Who is Responsible for Addiction?
Society or the Individual
BY: T. Franklin Murphy | January 22, 2020
A battle rages, fingers are pointed but the epidemic lives on. Our approach to addiction as a society and individuals have failed. We need to do better.
We're faced with a powerful paradox, pitting opposing sides, contributing to the growing epidemic. On one side the moralist believes addiction is evil and those addicted are sinners. On the other side, the idealists believe the state can solve addiction with a program. Addiction is complex neither a prison nor a program can cure addiction.
Prisons certainly fail to solve individual addictions. The high incarceration rates for non-violent offenses during the 90’s was ridiculous. The powerful moralist movement thought they could lock-away the problem, especially when the problem was crack cocaine, disproportionately affecting minorities. Drug abuse continued to expand.
However, solving this crisis will require more than a program. As many intelligent parents have found, they can't force sobriety on their children. No program, housing, or car can buy their child out of addiction, abolishing the child's freedom.
As many intelligent parents have found, they can't force sobriety on their children.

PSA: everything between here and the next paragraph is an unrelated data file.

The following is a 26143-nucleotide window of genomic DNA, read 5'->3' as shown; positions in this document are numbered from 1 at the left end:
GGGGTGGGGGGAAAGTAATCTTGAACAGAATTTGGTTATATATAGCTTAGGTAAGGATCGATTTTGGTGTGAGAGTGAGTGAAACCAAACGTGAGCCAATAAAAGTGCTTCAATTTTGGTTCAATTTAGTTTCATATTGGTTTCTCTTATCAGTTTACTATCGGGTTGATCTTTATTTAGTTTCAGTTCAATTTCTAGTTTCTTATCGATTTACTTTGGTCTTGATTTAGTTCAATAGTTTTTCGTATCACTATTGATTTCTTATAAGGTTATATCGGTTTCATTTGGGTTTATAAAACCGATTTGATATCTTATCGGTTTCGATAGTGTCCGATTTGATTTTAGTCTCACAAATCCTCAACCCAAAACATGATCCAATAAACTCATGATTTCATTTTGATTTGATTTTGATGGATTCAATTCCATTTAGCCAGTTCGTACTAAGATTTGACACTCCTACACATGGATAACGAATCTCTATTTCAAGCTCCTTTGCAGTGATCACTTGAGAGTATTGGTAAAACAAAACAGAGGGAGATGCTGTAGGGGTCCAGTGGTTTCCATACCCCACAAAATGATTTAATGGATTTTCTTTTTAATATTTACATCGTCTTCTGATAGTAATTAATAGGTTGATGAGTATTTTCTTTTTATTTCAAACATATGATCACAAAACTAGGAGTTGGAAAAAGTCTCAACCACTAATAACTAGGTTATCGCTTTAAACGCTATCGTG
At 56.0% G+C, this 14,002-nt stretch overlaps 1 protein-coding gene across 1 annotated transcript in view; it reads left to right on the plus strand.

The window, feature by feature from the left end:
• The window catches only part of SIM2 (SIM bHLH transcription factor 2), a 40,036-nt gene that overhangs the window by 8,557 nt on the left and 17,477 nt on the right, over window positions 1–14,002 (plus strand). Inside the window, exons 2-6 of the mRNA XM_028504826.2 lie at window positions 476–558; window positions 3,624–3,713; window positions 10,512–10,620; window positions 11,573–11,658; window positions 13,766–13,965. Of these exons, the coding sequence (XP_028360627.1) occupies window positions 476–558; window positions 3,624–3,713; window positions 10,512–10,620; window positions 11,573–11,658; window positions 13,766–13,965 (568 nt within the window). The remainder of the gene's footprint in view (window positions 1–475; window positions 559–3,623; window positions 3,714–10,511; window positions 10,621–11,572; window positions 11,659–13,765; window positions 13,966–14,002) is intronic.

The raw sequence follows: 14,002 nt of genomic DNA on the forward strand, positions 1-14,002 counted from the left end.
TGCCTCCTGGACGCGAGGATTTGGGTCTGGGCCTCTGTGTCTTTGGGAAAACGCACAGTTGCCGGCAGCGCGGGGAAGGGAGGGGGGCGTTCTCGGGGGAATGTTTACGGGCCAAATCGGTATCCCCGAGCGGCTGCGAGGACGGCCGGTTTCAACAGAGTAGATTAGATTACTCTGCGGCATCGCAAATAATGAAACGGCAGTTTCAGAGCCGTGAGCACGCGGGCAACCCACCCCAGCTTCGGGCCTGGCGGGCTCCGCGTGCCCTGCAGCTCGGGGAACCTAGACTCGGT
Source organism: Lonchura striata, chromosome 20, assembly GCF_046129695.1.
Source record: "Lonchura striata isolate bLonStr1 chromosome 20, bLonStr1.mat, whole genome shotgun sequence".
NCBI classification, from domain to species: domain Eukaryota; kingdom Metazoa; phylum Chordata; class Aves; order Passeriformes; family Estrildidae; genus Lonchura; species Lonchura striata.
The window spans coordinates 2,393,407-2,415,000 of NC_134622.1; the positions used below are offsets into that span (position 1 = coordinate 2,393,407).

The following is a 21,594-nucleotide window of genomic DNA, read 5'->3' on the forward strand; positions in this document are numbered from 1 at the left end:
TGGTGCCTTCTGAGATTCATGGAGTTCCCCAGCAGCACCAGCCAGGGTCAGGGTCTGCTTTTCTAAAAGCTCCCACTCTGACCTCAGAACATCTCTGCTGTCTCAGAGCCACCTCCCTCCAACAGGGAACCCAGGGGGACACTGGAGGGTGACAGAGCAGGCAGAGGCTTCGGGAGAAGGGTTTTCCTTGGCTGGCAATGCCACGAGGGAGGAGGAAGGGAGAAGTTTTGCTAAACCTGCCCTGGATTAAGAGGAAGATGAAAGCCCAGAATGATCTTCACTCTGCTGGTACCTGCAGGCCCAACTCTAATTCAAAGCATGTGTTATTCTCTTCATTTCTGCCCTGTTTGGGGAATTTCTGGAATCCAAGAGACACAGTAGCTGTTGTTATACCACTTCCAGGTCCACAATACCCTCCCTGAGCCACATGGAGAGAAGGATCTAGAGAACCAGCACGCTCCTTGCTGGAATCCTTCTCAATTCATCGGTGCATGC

"There is an interaction between the individual and the risk and protective factors that influence whether the individual becomes addicted and whether he or she leaves the addiction. The transitions into and out of addictions do not occur without the participation of the addicted individual." Carlo C. DiClemente, PhD
There's powerlessness in addiction, for the addicted as well as those desiring to help. As an individual’s consumption habits increase, a vicious cycle undermines personal agency. The chemicals commandeer the mind, interfering with normal processing. As the addiction develops, the capacity for rational judgement diminishes. The drug or alcohol abuser is in dire need of help; but resistance and defensiveness prove impassable. Addiction robs personal power from those that need it most.
The paradox collides here. Those most in need of help, suffering from the diminished capacity of addiction are forced to enter a system rife with more red tape than any other program. The moralists are so concerned about protecting abuses that those in need can’t navigate the ever-changing requirements. The system needs to improve. Medical care needs to be more accessible, doctors better trained, and programs funded. This would be a start. Police officers and communities need to be more compassionate, bolstering their response with resources to effectively work with homelessness and petty crimes.
However, even with a better system, individuals must choose to be healed. Addictions are only solved when those afflicted choose to use the system. We can't be coddled into recovery. Some policies, like well-meaning parents, further the problem, acting as co-conspirators, enabling the problem.
Harm reduction is honorable. The complexity of addiction often leaves parents, family and friends at a loss. We can’t force a cure, but we can minimize the harm.
As a society, we need to improve access to recovery, while providing compassionate harm reducing comforts. As an individual, we need to stop blaming the system, take advantage of the imperfect resources available, and push through the painful barriers to change.
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